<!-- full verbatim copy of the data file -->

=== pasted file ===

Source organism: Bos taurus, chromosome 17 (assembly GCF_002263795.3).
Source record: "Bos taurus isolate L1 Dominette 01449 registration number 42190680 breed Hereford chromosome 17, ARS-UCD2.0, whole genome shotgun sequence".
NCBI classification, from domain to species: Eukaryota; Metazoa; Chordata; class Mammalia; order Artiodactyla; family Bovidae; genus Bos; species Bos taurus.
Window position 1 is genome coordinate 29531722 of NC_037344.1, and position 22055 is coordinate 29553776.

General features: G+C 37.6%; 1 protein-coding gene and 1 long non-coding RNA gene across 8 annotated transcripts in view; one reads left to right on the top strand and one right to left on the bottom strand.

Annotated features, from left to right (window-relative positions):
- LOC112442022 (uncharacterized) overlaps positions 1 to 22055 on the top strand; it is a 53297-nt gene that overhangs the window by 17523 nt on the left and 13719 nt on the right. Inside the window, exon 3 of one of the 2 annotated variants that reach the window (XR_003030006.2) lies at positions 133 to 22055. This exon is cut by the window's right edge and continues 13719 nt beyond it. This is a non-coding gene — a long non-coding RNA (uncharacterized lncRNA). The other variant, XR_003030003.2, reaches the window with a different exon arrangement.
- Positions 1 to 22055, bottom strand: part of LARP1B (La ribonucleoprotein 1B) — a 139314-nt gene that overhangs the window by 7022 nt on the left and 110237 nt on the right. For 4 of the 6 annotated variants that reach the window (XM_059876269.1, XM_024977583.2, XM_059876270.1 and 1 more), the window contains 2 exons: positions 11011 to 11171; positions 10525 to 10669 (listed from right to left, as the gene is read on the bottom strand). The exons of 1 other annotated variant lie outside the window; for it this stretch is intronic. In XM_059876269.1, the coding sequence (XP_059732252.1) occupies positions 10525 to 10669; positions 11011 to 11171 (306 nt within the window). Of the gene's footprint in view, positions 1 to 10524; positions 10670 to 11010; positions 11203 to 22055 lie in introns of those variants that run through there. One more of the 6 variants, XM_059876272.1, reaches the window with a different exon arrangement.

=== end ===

Source organism: Bos taurus, chromosome 17 (assembly GCF_002263795.3).
Source record: "Bos taurus isolate L1 Dominette 01449 registration number 42190680 breed Hereford chromosome 17, ARS-UCD2.0, whole genome shotgun sequence".
NCBI classification, from domain to species: Eukaryota; Metazoa; Chordata; class Mammalia; order Artiodactyla; family Bovidae; genus Bos; species Bos taurus.
Window position 1 is genome coordinate 29531722 of NC_037344.1, and position 22055 is coordinate 29553776.

General features: G+C 37.6%; 1 protein-coding gene and 1 long non-coding RNA gene across 8 annotated transcripts in view; one reads left to right on the top strand and one right to left on the bottom strand.

Annotated features, from left to right (window-relative positions):
- LOC112442022 (uncharacterized) overlaps positions 1 to 22055 on the top strand; it is a 53297-nt gene that overhangs the window by 17523 nt on the left and 13719 nt on the right. Inside the window, exon 3 of one of the 2 annotated variants that reach the window (XR_003030006.2) lies at positions 133 to 22055. This exon is cut by the window's right edge and continues 13719 nt beyond it. This is a non-coding gene — a long non-coding RNA (uncharacterized lncRNA). The other variant, XR_003030003.2, reaches the window with a different exon arrangement.
- Positions 1 to 22055, bottom strand: part of LARP1B (La ribonucleoprotein 1B) — a 139314-nt gene that overhangs the window by 7022 nt on the left and 110237 nt on the right. For 4 of the 6 annotated variants that reach the window (XM_059876269.1, XM_024977583.2, XM_059876270.1 and 1 more), the window contains 2 exons: positions 11011 to 11171; positions 10525 to 10669 (listed from right to left, as the gene is read on the bottom strand). The exons of 1 other annotated variant lie outside the window; for it this stretch is intronic. In XM_059876269.1, the coding sequence (XP_059732252.1) occupies positions 10525 to 10669; positions 11011 to 11171 (306 nt within the window). Of the gene's footprint in view, positions 1 to 10524; positions 10670 to 11010; positions 11203 to 22055 lie in introns of those variants that run through there. One more of the 6 variants, XM_059876272.1, reaches the window with a different exon arrangement.